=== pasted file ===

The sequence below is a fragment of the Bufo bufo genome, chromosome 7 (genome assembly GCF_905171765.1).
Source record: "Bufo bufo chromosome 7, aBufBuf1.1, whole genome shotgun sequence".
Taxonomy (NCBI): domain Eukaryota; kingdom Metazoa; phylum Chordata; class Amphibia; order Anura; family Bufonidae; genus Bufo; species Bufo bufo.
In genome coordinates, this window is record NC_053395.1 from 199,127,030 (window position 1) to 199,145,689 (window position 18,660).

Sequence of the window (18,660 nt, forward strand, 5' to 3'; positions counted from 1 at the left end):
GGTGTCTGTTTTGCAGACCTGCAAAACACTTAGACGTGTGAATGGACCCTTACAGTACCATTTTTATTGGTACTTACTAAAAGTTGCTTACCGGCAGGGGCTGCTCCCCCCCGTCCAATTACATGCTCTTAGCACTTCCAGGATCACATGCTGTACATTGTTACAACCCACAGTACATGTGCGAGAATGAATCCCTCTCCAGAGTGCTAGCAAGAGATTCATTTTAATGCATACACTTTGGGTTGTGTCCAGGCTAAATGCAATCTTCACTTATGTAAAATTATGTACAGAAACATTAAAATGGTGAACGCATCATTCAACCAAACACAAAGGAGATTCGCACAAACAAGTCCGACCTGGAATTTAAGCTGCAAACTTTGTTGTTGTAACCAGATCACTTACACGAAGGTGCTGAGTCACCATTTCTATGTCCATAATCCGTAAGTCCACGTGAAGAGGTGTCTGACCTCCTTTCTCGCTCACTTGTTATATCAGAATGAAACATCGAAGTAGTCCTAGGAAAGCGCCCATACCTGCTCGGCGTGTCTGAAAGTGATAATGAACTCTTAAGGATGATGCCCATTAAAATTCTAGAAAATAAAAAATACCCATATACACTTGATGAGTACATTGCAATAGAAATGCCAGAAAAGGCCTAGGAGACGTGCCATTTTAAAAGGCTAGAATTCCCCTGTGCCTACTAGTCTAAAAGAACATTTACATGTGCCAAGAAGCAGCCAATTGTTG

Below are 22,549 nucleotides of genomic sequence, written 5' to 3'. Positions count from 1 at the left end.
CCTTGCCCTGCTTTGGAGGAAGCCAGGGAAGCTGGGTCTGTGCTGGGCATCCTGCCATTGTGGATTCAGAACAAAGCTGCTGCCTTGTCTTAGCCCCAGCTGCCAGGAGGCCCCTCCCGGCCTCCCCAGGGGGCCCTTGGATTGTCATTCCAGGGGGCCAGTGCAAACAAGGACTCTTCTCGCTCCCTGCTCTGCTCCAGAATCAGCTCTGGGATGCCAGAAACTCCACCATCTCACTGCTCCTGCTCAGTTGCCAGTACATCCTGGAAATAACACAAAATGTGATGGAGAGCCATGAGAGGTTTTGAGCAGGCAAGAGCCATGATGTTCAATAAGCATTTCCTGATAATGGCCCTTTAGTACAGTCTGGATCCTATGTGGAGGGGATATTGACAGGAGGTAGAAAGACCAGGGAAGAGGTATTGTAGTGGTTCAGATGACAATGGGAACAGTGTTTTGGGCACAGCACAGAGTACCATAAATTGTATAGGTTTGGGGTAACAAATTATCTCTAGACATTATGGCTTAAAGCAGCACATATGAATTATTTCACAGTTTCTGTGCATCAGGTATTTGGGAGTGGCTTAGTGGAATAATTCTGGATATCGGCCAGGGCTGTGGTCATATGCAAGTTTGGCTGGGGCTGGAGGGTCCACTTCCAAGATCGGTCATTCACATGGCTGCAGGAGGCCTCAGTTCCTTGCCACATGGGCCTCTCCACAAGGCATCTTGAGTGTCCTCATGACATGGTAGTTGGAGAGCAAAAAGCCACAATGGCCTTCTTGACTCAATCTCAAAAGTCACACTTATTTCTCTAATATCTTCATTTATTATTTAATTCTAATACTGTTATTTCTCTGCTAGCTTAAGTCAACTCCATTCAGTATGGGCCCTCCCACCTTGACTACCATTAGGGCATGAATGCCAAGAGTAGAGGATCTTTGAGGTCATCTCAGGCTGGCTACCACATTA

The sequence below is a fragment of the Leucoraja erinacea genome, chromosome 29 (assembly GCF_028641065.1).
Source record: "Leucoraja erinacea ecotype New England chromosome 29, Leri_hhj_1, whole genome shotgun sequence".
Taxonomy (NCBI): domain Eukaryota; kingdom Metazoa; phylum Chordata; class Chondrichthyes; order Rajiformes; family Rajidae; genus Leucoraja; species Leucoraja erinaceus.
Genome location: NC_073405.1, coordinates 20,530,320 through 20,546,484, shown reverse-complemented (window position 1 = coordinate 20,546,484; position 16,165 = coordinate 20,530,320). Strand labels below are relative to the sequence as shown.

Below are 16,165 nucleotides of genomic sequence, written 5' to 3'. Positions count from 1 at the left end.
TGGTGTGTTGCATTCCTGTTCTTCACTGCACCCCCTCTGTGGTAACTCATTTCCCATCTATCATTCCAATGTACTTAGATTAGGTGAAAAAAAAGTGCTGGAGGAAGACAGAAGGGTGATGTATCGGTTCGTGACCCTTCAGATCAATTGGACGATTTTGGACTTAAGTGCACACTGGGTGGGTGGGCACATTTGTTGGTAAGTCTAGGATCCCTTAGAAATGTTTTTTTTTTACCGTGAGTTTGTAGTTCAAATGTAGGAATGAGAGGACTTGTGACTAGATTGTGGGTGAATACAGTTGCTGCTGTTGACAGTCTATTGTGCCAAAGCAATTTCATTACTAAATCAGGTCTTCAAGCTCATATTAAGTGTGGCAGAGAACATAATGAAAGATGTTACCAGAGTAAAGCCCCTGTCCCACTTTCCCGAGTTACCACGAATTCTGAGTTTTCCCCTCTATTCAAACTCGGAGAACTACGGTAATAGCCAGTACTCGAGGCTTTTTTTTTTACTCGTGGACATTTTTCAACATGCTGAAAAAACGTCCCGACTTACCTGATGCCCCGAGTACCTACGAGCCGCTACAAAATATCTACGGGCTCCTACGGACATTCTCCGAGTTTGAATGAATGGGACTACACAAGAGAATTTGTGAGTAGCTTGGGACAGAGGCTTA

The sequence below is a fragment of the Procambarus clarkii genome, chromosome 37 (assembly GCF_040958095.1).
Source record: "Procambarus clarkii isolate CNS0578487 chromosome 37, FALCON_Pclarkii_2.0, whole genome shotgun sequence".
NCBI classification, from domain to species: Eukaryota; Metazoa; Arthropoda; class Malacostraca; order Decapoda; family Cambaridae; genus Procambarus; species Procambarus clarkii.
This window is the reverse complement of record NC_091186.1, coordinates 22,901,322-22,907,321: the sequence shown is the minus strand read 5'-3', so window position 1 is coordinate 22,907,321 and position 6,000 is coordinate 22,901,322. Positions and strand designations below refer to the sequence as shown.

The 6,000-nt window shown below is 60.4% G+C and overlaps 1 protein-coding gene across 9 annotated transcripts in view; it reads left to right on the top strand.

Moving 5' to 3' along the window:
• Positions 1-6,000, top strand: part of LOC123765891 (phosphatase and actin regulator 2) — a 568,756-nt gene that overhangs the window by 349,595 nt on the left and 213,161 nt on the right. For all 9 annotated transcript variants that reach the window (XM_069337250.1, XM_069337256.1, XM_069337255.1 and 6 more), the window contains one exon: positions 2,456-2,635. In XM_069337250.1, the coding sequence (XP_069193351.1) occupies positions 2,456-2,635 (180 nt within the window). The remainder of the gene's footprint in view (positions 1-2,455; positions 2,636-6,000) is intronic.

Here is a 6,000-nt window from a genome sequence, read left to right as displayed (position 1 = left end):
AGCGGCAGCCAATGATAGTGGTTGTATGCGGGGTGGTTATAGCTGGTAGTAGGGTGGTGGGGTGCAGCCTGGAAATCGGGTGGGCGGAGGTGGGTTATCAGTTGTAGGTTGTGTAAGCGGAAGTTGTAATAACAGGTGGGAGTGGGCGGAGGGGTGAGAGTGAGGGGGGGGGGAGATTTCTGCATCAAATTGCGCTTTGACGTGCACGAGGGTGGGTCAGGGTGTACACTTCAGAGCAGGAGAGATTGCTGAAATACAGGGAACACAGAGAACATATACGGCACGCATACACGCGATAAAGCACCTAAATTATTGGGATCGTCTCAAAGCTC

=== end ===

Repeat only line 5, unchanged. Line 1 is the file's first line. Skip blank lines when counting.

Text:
Sequence of the window (18,660 nt, forward strand, 5' to 3'; positions counted from 1 at the left end):